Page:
Principal topics will include:

  • Introduction to the classical ‘liberal’ conception of contract
  • The ‘values’ (or normative preferences) of modern contract/commercial law
  • ‘Transformation’ themes in contract/commercial law
  • The nature, role(s) and meaning of ‘conscience’ in modern law
  • Equitable estoppel (post Waltons Stores)
  • Unconscionable dealing
  • Duress
  • Undue influence
  • The Yerkey/Garcia ‘special equity’ doctrine
  • Misrepresentation and non-disclosure (select topics)
  • ‘Legal contractual exploitation‘
  • ‘Transactional neglect‘
  • Statutory unconscionability.
Learning Outcomes:

A student who has successfully completed this subject should:

  • Possess critical knowledge and understanding of the values and assumptions that inform or are advanced by the core concepts, principles, doctrines, rules, etc of Anglo-Australian contract/commercial law according to the classical liberal conception of contract, and the extent to which those values and assumptions are “essentially contestable”;
  • Be aware of the development, nature and limits of “conscience” as administered by Anglo-Australasian courts in relation to modern commercial activity;
  • Appreciate what “conscience”/“unconscionability” means, and how it functions, in relation to modern contract/commercial law and contractual/commercial activity;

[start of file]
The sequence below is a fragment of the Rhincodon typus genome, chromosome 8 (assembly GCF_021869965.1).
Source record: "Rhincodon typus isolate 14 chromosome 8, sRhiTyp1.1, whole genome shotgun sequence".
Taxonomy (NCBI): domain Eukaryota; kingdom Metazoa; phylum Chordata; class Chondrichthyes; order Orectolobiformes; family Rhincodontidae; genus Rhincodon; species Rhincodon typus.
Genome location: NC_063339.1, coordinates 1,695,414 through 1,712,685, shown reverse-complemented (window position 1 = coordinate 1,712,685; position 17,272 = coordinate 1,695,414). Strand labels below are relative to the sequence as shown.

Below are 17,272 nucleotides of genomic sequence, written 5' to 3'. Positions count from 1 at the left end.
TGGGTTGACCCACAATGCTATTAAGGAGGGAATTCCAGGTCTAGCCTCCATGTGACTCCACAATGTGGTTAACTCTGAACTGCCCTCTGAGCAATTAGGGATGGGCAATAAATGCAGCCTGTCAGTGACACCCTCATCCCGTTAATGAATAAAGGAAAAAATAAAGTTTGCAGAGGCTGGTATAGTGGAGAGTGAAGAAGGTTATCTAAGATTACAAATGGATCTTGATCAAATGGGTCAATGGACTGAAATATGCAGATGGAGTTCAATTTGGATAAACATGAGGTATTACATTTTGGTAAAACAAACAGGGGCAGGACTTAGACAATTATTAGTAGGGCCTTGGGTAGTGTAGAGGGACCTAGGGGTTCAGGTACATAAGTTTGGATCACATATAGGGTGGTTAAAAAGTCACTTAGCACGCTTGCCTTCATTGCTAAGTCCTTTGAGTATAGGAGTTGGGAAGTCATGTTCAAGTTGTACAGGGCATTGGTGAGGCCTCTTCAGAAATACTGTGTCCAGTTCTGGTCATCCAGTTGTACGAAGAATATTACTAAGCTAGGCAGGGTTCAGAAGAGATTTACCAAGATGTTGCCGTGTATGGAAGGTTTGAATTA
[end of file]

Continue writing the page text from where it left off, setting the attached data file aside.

• Know and understand the juristic bases and criteria of a number of discrete conscience-based doctrines or bodies of law (eg, equitable estoppel, unconscionable dealing, duress, misrepresentation, undue influence, Yerkey/Garcia special equity rules, and current statutory unconscionability schemes);
  • Appreciate the “moral” dimension of contract and contractual/commercial relationships;
  • Understand the nature and criteria of “justice”, particularly as it affects contracts and contractual/commercial relations; and
  • Know and understand the meaning and criteria of interpersonal “victimisation” or “exploitation” in relation to the validity (or otherwise) of commercial transactions.

Take-home examination (100%)
10,000 word research paper (100%) on a topic approved by the subject coordinator

Prescribed Texts:

Core subject materials will be provided free of charge to all students. Some subjects require further texts to be purchased. Details regarding any prescribed texts will be provided prior to the commencement of the subject.

Breadth Options:

This subject is not available as a breadth subject.

Fees Information: Subject EFTSL, Level, Discipline & Census Date
Links to further information:

This subject has a quota of 30 students. Please refer to the website for further information about the management of subject quotas and waitlists.

Related Course(s): Graduate Diploma in Legal Studies
Master of Commercial Law
Master of Laws
Master of Private Law